In the weeks before I moved to New York City to start an internship at Business Insider, multiple friends asked me: “How are you going to afford that?”
They were right to ask.
Rent prices in Manhattan (where I live) are exorbitantly high, and I was moving to New York as an editorial intern, not an investment banker.
And that’s not even taking into account other necessary living expenses such as groceries and transportation, which, in Manhattan, cost 36% and 27% more than the national average, respectively.
Overall, according to the Council for Community and Economic Research, Manhattan’s cost of living is 120% above the national average.
I had about $US4,500 saved from my previous job as a sales assistant at Nordstrom — I was living at home in Chicago and not paying for food or rent, so saving was easy — and I knew that would give me a good start.
What I’ve discovered though, is that living in New York City isn’t as expensive as I thought it would be.
Besides my very high monthly rent payment, my other expenses are reasonable. The visions I had of myself hoarding coupons haven’t become a reality. Managing my expenses has been surprisingly easy, and I don’t feel like I’ve been restricting myself to an unusually tight budget, either. I realise not everyone feels this way, which is why I’m sharing my strategy.
Here’s how I’ve managed to keep my costs down.
I take advantage of free activities.
A few weeks after I moved, I read an article about free things to do in the fall in New York City. The list was surprisingly long (40 activities). I’ve done a couple, like walking the High Line and going to the Brooklyn Flea Market, and then I’ve done some of my own — running along the Hudson River Greenway, exploring Central Park, and window shopping.
Even if an activity is not completely free, chances are, the city offers multiple options, and you can find one that’s pretty cheap. Case in point: I really want to go ice skating, but I think I might skip the rink at Rockefeller Center and go to Bryant Park instead, since Rockefeller charges $US27-$US30 for admission plus $US12 to rent skates, and Bryant Park charges no admission, only $US15-$US19 to rent skates.
I’m careful when it comes to buying groceries.
Since I’m only feeding myself, I don’t spend all that much on groceries. And more importantly, I make sure I use what buy. I’ve seen friends go hog wild at the grocery store, only to come home, not use all of it, and then throw some of it away. Wasting food is the equivalent to wasting money, which is why I don’t do it.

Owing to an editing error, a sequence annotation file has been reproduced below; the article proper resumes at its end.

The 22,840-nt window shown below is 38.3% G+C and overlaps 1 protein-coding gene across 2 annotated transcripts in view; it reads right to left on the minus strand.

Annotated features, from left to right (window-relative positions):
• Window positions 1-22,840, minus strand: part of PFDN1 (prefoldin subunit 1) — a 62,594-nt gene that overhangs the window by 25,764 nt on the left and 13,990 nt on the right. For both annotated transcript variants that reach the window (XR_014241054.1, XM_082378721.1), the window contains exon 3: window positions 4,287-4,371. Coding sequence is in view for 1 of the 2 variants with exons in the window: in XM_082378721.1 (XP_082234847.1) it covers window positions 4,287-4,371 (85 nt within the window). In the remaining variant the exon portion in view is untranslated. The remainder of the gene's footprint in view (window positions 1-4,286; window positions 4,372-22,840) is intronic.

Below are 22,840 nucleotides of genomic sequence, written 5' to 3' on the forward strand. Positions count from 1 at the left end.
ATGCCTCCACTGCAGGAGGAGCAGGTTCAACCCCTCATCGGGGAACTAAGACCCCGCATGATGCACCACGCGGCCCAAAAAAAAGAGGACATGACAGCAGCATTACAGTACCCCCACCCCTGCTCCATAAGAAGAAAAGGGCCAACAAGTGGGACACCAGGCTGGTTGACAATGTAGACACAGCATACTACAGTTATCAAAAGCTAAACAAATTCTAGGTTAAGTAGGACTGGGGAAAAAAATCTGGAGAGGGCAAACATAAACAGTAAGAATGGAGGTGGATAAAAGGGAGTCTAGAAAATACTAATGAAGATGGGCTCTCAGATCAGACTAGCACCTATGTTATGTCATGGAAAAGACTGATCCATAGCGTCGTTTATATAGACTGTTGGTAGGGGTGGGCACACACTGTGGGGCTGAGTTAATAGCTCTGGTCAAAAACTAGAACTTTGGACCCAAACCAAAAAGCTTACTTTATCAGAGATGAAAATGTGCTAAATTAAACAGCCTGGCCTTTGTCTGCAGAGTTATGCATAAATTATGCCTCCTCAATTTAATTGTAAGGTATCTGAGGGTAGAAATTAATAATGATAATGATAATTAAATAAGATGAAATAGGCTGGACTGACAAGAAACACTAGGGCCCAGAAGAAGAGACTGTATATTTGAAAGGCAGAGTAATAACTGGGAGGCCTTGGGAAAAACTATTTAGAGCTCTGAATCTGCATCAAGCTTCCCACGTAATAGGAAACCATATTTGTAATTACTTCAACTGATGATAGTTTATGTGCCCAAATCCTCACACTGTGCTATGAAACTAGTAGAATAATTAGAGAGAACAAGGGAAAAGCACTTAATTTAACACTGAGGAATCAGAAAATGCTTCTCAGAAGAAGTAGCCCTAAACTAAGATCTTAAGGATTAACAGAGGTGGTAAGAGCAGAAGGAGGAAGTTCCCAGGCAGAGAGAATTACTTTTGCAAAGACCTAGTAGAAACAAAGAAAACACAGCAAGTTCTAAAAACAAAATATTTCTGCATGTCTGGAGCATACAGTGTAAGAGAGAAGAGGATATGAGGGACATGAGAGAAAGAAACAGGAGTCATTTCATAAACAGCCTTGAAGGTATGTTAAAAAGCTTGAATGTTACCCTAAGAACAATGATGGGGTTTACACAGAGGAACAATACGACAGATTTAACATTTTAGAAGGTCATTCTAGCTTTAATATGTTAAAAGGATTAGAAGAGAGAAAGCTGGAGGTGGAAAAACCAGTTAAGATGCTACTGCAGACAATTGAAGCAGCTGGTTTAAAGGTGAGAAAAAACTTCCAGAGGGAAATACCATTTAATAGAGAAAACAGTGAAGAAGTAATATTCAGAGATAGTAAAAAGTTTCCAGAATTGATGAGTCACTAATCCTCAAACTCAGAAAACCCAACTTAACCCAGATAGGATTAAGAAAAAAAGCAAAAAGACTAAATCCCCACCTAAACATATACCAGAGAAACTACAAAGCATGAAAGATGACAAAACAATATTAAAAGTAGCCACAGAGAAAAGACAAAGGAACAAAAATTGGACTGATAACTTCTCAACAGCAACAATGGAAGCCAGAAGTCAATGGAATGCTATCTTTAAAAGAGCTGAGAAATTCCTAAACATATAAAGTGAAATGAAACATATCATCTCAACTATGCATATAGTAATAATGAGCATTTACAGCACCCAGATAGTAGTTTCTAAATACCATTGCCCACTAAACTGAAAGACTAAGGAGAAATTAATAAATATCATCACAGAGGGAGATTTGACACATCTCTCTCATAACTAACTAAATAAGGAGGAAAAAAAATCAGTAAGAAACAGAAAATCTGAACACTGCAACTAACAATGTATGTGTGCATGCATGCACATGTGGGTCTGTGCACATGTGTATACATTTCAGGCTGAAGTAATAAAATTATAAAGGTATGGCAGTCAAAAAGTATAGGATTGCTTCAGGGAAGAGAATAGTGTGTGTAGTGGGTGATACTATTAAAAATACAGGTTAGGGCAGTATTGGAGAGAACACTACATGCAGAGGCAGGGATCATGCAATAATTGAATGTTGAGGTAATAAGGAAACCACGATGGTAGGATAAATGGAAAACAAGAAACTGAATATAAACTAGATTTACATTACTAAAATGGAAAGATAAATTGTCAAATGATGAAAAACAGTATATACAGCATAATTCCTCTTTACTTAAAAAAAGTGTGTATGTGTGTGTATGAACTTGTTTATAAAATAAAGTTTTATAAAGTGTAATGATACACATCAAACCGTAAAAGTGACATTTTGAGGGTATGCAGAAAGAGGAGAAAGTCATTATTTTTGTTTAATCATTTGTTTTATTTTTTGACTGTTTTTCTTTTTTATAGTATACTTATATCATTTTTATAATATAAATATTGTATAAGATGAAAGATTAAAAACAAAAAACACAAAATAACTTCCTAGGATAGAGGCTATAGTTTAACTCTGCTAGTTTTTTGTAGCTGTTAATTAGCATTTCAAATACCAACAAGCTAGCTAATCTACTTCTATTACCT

I bring my lunch to work.
I’m sure you’ve heard this one before, but I’ll mention it again because I do it almost every day.
Yes, it’s nice to go out to lunch with a coworker every once in a while — which I do — but for the most part I bring my own sandwich or salad.
There are more important things I need to, or would like to, spend my money on than lunch — like rent or a weekend trip to see friends.
I have a drink before I go out.
I’ve never been one to stay in on weekends, but I also don’t like to drop a lot of cash on drinks. So I usually have a drink with a friend at their apartment or mine before I go out, so I’m less likely to pay close to $US30 for a couple severely watered down mixed drinks.
I comparison shopped for my gym.
I genuinely enjoy working out (yes, I’m one of those weird people) so I knew I’d be joining a gym when I moved to New York City. Before moving, I went online and found a few gyms near my apartment and office, and compared them in terms of equipment, amenities, and price.
I was able to find one halfway between my apartment and my office that cost $US20 per month. Granted, it doesn’t offer classes, and I have the most basic membership available. That’s all I really needed, though, so why pay for anything more?
I walk as much as possible.
I’m lucky enough to be able to walk to work. In December, when I knew I was going to be home for a week at Christmas, I didn’t buy my usual monthly subway ticket because I wouldn’t use it enough to make it worth the $US112. I also try and avoid cabs as much as possible, since walking is a great way to get to know the city; and it’s free!
There’s very little that you can’t find or do in New York City. It has so much to offer in the way of restaurants, bars, and entertainment. I think it’s easy for people to get a little too caught up in all these things; some seem to feel like this is the only way to truly experience the city. What they might not realise is that some of the less hyped activities provide just as true — and fulfilling — of an experience.
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